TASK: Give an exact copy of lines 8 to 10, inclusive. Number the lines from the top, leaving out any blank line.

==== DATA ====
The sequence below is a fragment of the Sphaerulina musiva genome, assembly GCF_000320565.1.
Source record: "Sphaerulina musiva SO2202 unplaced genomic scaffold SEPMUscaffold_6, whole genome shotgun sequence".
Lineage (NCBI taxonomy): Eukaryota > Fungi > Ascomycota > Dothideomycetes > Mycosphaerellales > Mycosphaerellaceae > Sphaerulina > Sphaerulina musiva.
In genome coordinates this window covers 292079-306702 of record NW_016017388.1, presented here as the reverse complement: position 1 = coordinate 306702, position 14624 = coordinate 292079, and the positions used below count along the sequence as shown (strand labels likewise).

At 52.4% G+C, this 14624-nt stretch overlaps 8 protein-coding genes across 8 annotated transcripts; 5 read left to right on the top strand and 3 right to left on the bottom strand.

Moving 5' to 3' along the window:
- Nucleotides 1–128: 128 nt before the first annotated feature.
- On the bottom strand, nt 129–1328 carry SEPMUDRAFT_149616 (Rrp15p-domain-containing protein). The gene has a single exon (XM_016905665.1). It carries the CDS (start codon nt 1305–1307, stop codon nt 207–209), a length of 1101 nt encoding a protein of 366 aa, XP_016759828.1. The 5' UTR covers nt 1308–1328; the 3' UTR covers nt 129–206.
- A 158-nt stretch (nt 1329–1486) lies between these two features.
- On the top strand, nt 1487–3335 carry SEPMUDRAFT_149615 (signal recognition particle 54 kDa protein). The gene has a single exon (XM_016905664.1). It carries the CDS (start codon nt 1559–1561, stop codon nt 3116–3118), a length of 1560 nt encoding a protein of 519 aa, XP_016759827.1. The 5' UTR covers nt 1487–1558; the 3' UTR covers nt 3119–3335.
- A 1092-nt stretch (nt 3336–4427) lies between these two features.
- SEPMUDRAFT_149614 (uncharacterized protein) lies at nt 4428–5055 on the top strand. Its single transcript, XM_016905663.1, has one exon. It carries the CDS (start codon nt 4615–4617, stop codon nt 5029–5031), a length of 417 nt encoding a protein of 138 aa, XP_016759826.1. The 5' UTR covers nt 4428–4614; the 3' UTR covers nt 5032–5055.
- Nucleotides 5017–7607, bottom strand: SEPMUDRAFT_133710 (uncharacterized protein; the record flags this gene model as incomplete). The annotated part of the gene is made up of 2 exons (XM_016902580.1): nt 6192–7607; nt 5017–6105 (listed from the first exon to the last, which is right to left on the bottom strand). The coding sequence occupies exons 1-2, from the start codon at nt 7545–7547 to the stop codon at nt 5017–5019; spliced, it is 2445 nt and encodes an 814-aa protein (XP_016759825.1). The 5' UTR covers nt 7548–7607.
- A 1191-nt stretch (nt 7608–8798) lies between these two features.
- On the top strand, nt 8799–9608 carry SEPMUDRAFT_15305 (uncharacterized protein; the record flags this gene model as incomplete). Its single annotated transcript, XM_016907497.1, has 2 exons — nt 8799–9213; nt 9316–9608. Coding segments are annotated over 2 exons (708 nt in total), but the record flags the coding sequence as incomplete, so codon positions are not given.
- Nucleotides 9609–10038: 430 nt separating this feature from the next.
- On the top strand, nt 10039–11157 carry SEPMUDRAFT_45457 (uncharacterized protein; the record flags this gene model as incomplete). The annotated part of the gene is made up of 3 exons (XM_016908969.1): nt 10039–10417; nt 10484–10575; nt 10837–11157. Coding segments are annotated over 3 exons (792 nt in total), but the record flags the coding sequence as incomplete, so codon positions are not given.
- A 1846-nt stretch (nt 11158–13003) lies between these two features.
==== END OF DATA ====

- On the bottom strand, nt 129–1328 carry SEPMUDRAFT_149616 (Rrp15p-domain-containing protein). The gene has a single exon (XM_016905665.1). It carries the CDS (start codon nt 1305–1307, stop codon nt 207–209), a length of 1101 nt encoding a protein of 366 aa, XP_016759828.1. The 5' UTR covers nt 1308–1328; the 3' UTR covers nt 129–206.
- A 158-nt stretch (nt 1329–1486) lies between these two features.
- On the top strand, nt 1487–3335 carry SEPMUDRAFT_149615 (signal recognition particle 54 kDa protein). The gene has a single exon (XM_016905664.1). It carries the CDS (start codon nt 1559–1561, stop codon nt 3116–3118), a length of 1560 nt encoding a protein of 519 aa, XP_016759827.1. The 5' UTR covers nt 1487–1558; the 3' UTR covers nt 3119–3335.